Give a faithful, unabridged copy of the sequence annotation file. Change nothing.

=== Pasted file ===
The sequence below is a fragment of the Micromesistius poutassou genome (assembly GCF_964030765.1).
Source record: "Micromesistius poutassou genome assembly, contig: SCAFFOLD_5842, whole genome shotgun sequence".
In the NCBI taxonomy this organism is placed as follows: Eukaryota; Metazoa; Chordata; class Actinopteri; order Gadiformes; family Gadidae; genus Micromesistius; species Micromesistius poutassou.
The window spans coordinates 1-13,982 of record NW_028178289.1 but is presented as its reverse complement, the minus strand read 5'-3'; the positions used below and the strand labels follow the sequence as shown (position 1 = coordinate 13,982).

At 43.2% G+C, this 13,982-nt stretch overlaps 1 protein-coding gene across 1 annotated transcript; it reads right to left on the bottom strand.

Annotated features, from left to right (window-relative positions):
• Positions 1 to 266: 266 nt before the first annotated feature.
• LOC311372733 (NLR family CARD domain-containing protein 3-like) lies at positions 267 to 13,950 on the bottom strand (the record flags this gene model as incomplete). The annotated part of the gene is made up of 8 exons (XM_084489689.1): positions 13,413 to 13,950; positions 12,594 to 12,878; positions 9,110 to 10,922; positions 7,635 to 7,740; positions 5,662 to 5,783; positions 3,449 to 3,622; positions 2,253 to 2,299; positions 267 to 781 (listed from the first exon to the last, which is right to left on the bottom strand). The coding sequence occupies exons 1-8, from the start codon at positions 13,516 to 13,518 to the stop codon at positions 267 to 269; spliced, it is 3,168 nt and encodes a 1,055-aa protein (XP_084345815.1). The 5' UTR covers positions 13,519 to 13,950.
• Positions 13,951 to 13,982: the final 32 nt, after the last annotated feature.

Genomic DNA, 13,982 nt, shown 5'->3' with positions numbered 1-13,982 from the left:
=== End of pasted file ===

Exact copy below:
The sequence below is a fragment of the Micromesistius poutassou genome (assembly GCF_964030765.1).
Source record: "Micromesistius poutassou genome assembly, contig: SCAFFOLD_5842, whole genome shotgun sequence".
In the NCBI taxonomy this organism is placed as follows: Eukaryota; Metazoa; Chordata; class Actinopteri; order Gadiformes; family Gadidae; genus Micromesistius; species Micromesistius poutassou.
The window spans coordinates 1-13,982 of record NW_028178289.1 but is presented as its reverse complement, the minus strand read 5'-3'; the positions used below and the strand labels follow the sequence as shown (position 1 = coordinate 13,982).

At 43.2% G+C, this 13,982-nt stretch overlaps 1 protein-coding gene across 1 annotated transcript; it reads right to left on the bottom strand.

Annotated features, from left to right (window-relative positions):
• Positions 1 to 266: 266 nt before the first annotated feature.
• LOC311372733 (NLR family CARD domain-containing protein 3-like) lies at positions 267 to 13,950 on the bottom strand (the record flags this gene model as incomplete). The annotated part of the gene is made up of 8 exons (XM_084489689.1): positions 13,413 to 13,950; positions 12,594 to 12,878; positions 9,110 to 10,922; positions 7,635 to 7,740; positions 5,662 to 5,783; positions 3,449 to 3,622; positions 2,253 to 2,299; positions 267 to 781 (listed from the first exon to the last, which is right to left on the bottom strand). The coding sequence occupies exons 1-8, from the start codon at positions 13,516 to 13,518 to the stop codon at positions 267 to 269; spliced, it is 3,168 nt and encodes a 1,055-aa protein (XP_084345815.1). The 5' UTR covers positions 13,519 to 13,950.
• Positions 13,951 to 13,982: the final 32 nt, after the last annotated feature.

Genomic DNA, 13,982 nt, shown 5'->3' with positions numbered 1-13,982 from the left: